Tax Information

Kayak Fishing Utah is not a certified tax attorney, advisor, or accountant. Please consult a licensed professional before reporting your prize money.

Competing in Kayak Fishing Utah Events can earn you cash and prizes valued at $600 or more. Please be aware that we are responsible to obtain a signed, legible copy of an IRS form W-9 from every Winner that we issue a prize to in excess of $600. This means that any competitor who has been verified as a prize winner that we issue a prize of $600 or more to, will need to fill out a W-9 form for us to keep on record, regardless of the number of times in the course of a tax year the same person wins a prize. In addition, if one person wins multiple lower valued prizes within the same year, which when added together total $600 or more, they too will be required to complete a form W-9. It is not necessary to send the actual or copy of the W-9 to the IRS; however, the information contained therein will be used by KFU to complete an informational report for the IRS, such as a 1099-MISC form for each appropriate Winner. And, KFU must send a copy of the 1099-MISC form to the appropriate Winner by mail, postmarked by January 31st of the year following the year in which said prize was won, and to the IRS by February 28th. Please note that there are associated penalties that may be imposed by the IRS if this requirement is not adhered to. As tax laws change frequently, please refer to the IRS website directly for the most recent updates, forms, and information.

 

The information herein serves as notice to potential Winners the requirements of accepting a prize, the forms that we are requesting Winners to fill out, and how their tax information will be used. KFU is making Winners aware that they will be responsible for any taxes imposed on cash & prizes (including, but not limited to all local, state and federal taxes) and therefore are required to complete and deliver to KFU, a completed W-9 form. We advise the Winner to consult with their tax advisor. The form will ask for the recipient’s name, address, their taxpayer identification number (social security number), date and signature. Needless to say, the W-9 form contains sensitive information which will be kept private and secure in physical form in a locked cabinet at KFU HQ. Digital copies will NOT be kept to reduce the threat of hacking. Winners will be required to fill out a W-9 at the event when you cross the $600 threshold.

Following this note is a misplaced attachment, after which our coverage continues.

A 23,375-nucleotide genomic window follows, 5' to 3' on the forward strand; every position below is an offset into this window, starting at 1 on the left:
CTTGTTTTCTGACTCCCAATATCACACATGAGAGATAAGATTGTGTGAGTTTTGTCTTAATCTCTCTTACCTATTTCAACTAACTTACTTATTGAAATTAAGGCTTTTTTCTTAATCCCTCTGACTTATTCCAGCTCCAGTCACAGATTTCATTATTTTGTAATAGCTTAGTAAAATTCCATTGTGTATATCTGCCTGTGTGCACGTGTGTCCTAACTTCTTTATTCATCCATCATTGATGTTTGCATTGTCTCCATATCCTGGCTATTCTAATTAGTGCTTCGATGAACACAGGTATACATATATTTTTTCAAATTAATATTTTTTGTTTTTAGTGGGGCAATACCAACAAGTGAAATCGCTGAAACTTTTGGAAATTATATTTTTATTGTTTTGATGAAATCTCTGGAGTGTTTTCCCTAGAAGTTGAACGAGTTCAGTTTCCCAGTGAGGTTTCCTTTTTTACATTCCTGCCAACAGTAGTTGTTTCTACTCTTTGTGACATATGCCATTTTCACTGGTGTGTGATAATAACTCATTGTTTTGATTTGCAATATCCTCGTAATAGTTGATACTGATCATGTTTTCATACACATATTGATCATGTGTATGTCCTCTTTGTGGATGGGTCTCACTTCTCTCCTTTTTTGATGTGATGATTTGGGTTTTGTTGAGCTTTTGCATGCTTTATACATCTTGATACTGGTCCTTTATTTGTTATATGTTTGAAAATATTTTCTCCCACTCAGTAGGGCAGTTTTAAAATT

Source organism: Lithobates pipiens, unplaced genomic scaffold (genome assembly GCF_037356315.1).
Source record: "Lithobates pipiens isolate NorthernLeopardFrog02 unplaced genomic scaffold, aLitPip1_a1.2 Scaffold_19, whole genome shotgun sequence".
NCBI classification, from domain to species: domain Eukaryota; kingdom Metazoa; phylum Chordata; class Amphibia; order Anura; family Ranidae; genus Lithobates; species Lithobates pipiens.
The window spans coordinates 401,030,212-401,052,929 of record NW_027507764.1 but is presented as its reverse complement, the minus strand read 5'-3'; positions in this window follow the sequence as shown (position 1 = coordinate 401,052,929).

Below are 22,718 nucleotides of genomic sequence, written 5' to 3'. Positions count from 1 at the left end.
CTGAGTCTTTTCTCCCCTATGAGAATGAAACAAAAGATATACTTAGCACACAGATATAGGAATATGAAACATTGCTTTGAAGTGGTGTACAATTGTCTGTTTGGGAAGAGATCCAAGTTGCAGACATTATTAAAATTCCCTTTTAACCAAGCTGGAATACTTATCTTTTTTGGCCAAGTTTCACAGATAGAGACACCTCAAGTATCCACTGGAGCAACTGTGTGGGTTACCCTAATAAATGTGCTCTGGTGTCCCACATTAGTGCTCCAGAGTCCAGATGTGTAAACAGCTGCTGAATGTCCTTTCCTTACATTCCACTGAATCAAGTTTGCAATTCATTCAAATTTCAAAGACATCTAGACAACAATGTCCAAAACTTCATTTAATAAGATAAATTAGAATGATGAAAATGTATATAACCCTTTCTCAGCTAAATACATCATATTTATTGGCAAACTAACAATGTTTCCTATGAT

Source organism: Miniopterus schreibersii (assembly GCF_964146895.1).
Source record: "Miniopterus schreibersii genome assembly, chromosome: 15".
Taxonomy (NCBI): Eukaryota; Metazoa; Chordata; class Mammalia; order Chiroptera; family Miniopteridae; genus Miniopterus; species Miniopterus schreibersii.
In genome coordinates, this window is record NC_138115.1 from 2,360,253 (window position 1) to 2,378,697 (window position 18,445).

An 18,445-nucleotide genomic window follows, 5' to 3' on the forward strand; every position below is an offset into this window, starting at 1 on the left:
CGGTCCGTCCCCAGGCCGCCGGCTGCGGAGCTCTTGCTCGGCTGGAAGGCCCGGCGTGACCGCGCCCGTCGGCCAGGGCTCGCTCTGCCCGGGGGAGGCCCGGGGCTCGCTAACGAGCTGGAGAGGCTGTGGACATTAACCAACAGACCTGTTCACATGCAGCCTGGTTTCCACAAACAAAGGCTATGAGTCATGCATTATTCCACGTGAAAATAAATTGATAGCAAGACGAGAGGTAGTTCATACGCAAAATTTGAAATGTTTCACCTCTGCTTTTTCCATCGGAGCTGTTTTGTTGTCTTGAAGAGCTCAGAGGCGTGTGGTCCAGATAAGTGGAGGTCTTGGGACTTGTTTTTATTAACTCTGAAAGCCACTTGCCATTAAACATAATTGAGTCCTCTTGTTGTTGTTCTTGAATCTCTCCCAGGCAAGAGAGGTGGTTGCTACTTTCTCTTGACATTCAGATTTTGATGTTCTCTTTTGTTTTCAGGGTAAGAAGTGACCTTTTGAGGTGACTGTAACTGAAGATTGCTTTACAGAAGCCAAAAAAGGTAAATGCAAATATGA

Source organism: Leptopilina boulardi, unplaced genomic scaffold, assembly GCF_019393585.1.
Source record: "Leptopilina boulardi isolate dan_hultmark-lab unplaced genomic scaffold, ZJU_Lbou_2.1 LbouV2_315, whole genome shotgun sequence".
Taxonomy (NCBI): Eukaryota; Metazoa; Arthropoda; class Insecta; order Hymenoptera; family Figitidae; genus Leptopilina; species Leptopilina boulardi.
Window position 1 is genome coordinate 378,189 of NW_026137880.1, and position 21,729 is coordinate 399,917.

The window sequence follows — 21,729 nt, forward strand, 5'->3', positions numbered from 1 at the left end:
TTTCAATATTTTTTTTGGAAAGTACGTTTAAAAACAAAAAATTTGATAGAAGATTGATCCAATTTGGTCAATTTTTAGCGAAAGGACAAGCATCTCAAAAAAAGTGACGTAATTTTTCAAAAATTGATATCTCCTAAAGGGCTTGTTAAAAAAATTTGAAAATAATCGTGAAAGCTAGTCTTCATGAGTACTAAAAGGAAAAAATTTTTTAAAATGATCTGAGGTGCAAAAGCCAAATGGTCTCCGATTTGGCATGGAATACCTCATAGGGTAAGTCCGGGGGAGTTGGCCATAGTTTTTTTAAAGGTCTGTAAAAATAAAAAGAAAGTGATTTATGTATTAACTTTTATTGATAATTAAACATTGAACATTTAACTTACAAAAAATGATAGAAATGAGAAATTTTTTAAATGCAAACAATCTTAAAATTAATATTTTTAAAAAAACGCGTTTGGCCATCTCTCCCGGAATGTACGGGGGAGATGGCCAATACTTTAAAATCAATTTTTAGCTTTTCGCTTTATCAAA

The Internal Revenue Code mandates that the value of the prize(considered as “other income”) be included in the Winner’s gross income. If the value of the prize is $600 or more, KFU (or their designated Agency/Prize Provider) must file with the Internal Revenue Service a Form 1099 (with a copy to the Winner) reporting the value of the said prize, as explained above. The information provided on the 1099 Form will include the Sponsor’s, name, address, their tax ID number, the value of the prize, winner’s name, their address, and their social security number. The amount of tax a Winner must pay on the prize received is determined on the Winner’s income and the tax bracket they fall into. When the prize is cash, the value to be reported on their 1099 form will be the dollar amount of the prize (face value). If the prize is not cash or its equivalent, then the approximate retail value (ARV) or the fair market value (FMV) of the prize must be reported. Although the Official Rules may post a specific ARV of a prize (other than cash); the amount reported on the 1099 form should reflect the actual cost expended by KFU which may be less than the posted ARV or, if the prize is a kayak, the manufacturer’s suggested retail price (MSRP). There may be instances when the amount noted on the 1099 form is disputed by the recipient Winner. KFU may (in their sole discretion) revise the 1099 form amount if there is valid proof that the FMV of the prize won is lower than the ARV value reported.

 

Another point to keep in mind is that if a Winner wins a prize valued under $600 they will not receive a 1099 form; however, this does not preclude them from reporting their winnings as “other income” and from paying income taxes.